According to Zhaoping Li, M.D., director of clinical research at the UCLA Center for Human Nutrition, "Fat cells are not as passive as physicians once thought. It has been widely accepted that fat tissue doesn't merely store fat but, rather, is an endocrine organ that secretes hormones to regulate appetite, insulin sensitivity and body weight1."
Hormones leptin, which acts on the hypothalamus to suppress appetite and burn fat stored in adipose tissue, TNF (Tumor Necrosis Factor), which controls the production of pro-inflammatory molecules, and helps cells heal or repair, and the prostaglandins (hormone-like substances), which regulate many of the body's functions, are examples of the beneficial molecules liberated from fat.
One who has an acceptable level of body fat will produce sufficient quantities of these hormones, whereas obese people, as mentioned, produce hormones that encourage the accumulation of body fat.
Triglyceride & Free Fatty Acid Levels:
Fat cells also play an important role in maintaining triglyceride and free fatty acid levels, the former being the chemical form in which most fats exist, the latter the components of triglycerides (fatty acids and glycerol) that are released into the blood to provide energy (these fats can yield relatively large quantities of ATP, the body's energy molecule).
Therefore, one who has a ready supply of triglycerides, not an excessive amount, will have an additional energy reserve. Fat as energy is often viewed as being one of the more efficient sources. As fat initially contains very little oxygen - it can combine with more oxygen to produce a longer lasting fuel source.
Additionally, and belying its ability to provide long-term energy, it is stored in the average person in comparatively smaller quantities. To illustrate its energy-giving benefits, an example of how it is stored can be used: given one-gram of glycogen - the body's primary fuel source - is stored with three grams of water, if it were to be stored in place of fat, which contains nine calories per gram in comparison to carbohydrates four grams, as fuel, a typical 155-pound male would have to weigh an additional 120 pounds.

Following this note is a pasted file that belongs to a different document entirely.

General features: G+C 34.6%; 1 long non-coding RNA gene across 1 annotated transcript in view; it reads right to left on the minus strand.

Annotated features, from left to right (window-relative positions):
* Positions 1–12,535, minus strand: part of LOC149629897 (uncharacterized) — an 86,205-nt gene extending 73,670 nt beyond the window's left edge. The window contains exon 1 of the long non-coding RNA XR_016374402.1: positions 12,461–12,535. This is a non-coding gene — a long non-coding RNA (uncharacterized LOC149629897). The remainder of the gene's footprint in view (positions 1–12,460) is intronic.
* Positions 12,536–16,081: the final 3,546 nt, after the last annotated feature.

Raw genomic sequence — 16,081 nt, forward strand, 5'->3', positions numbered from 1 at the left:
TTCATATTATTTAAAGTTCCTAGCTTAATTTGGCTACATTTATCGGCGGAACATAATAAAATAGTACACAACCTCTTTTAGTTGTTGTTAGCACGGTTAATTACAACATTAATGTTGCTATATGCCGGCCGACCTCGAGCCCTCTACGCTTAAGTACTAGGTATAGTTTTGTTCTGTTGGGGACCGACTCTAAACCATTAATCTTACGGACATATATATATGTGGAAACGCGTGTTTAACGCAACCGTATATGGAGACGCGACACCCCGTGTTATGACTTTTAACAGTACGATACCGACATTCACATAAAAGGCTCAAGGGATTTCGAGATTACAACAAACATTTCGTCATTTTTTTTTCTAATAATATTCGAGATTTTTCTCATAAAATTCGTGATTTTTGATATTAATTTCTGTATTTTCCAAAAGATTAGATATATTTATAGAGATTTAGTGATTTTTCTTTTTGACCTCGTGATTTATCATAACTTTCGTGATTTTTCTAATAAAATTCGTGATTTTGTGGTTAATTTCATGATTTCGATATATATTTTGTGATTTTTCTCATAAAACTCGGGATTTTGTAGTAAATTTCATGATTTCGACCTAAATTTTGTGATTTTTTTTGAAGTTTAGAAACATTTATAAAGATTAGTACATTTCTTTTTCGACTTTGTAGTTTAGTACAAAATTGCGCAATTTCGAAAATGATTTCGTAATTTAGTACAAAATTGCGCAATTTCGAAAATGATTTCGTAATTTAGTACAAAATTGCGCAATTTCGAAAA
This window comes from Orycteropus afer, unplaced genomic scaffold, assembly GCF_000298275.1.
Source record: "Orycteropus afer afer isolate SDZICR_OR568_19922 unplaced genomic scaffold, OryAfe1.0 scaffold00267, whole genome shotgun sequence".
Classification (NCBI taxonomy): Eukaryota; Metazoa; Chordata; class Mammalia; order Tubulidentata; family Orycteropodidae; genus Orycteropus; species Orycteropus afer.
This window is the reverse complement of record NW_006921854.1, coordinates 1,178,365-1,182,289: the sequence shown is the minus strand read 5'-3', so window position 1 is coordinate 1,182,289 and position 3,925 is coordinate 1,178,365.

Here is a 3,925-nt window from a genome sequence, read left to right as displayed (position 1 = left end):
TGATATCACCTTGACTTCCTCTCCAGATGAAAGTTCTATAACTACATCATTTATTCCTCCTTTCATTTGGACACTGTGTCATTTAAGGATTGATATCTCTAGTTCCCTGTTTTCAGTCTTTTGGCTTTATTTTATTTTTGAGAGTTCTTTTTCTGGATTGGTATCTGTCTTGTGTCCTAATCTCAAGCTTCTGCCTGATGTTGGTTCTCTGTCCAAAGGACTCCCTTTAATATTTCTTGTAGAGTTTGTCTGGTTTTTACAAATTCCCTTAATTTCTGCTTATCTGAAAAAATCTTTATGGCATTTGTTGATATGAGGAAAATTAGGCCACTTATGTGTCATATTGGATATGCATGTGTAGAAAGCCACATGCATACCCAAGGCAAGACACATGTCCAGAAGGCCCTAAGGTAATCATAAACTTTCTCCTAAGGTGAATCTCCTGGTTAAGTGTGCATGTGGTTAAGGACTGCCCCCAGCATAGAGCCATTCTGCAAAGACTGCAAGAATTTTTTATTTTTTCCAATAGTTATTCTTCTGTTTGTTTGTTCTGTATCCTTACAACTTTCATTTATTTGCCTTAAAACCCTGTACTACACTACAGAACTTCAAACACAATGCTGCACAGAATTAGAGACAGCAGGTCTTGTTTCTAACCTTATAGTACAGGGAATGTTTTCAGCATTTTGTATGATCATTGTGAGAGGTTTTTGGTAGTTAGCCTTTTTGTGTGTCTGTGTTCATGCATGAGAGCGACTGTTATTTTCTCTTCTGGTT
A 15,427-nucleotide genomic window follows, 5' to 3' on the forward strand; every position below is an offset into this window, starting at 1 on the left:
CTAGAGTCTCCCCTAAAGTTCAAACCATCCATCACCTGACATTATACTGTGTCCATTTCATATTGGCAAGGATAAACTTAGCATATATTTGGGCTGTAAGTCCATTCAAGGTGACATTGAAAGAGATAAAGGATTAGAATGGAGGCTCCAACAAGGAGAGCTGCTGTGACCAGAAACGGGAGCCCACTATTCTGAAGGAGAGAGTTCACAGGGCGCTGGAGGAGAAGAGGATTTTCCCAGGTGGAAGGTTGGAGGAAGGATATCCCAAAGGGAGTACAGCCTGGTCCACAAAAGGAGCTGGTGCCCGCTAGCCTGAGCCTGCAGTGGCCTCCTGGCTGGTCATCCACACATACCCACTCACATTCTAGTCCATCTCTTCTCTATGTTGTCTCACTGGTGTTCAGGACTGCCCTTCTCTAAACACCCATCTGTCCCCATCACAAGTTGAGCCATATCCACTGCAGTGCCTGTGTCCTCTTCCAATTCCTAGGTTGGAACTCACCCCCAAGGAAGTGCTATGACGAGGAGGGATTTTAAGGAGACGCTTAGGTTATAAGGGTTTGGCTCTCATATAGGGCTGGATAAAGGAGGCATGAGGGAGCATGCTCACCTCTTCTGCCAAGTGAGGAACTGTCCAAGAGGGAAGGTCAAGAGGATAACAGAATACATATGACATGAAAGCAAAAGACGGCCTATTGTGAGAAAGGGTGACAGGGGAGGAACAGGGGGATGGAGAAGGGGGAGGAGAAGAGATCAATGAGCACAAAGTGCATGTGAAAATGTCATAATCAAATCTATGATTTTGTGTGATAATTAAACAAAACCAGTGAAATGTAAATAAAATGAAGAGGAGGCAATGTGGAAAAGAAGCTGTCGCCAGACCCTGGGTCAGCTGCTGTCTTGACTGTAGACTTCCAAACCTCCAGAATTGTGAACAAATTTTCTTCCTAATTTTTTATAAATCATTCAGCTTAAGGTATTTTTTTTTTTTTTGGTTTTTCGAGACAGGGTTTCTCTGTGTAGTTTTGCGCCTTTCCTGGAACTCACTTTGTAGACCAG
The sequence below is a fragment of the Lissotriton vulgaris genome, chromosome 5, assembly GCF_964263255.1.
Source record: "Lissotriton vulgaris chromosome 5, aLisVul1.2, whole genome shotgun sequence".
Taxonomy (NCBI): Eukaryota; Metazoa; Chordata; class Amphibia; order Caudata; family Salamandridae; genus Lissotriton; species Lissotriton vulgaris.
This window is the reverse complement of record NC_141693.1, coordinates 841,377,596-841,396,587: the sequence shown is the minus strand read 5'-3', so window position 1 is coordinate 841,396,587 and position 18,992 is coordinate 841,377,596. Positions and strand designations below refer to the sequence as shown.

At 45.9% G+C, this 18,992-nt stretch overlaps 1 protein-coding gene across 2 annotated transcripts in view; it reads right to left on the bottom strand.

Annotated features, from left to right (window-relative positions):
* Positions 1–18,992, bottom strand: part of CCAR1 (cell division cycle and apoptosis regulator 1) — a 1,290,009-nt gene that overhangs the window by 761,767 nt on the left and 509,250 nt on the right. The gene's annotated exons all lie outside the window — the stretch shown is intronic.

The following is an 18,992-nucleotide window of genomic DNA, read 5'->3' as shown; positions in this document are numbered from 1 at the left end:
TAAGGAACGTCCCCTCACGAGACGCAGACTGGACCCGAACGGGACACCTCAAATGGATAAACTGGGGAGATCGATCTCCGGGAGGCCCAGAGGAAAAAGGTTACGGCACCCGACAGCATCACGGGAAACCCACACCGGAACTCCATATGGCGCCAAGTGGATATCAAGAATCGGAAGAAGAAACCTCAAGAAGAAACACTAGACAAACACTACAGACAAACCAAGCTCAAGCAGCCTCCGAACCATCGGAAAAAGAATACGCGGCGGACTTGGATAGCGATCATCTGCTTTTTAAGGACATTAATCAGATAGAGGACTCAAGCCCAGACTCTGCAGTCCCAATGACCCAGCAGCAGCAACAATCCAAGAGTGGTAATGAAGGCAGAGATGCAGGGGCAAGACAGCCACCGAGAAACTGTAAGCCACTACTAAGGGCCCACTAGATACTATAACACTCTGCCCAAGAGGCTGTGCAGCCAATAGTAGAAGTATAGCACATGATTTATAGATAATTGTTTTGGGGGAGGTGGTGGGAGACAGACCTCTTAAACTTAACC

As well as providing energy and promoting the release of important hormones, fat cells also have an ability to cushion and insulate the body, while fat ensures the absorption of vitamins A, D, E and K. Controlled levels of fat in the diet will help to the maintain levels necessary to effectively provide a thermal layer that will protect the body against cold conditions.
Fat in this capacity serves as a temperature control mechanism to insulate. It is also important to overall wellbeing in its role as a protector of vital organs. Regardless of how low we reduce our body fat, we all should maintain at least three percent, a percentage that will help to cushion vital organs, in particular the kidneys, heart and intestines.
This will help to hold these organs in place and protect them from injury. To illustrate the importance of this protective mechanism, the body will actually draw from these body fat stores last when its energy reserves are being tapped into.
Fat is also needed to absorb certain vitamins that are crucial for health and wellbeing. A, D, E, and K, the fat-soluble vitamins, are so named as they are absorbed by, and stored in the fat cells to be used when needed. In fact this is one of the main benefits to having adequate fat in our diets. The recommended daily intake for fat is low (10-15 grams) so most people will achieve the desired amount through their diet.
Who Is Likely To Become Obese & Why?
Generally speaking and as discussed, body fat per se is not the problem; instead, its volume and distribution is what often leads to its reputation as a health concern. While some are genetically more susceptible to storing higher amounts of body fat, others seem to stay slim regardless of how many calories they shovel in.
The former group often have to fight hard to lose appreciable levels, the latter have no problem with regards to fat related conditions - rather they may actually need to increase its intake to obtain necessary levels. Those with unfavourable genetics usually gain fat more readily because one or both or their parents are overweight.
In some cases, this obesity problem stems from a survival mechanism needed to sustain certain populations in their original cultural context. For example, the peoples of various Pacific Islands, due, in part, to the cold temperatures experienced travelling by canoe from island to island, developed, as an evolutionary survival mechanism, an additional fatty layer.
Obesity generally did not pose a problem for them. Today, descendants of these people do not brave the same conditions but still have the genetic predilection for fat storage. This inclination combined with modern technology, which often reduces energy output, while increasing overeating due to the abundance of foods available, often results in obesity in people with unfavourable genetics.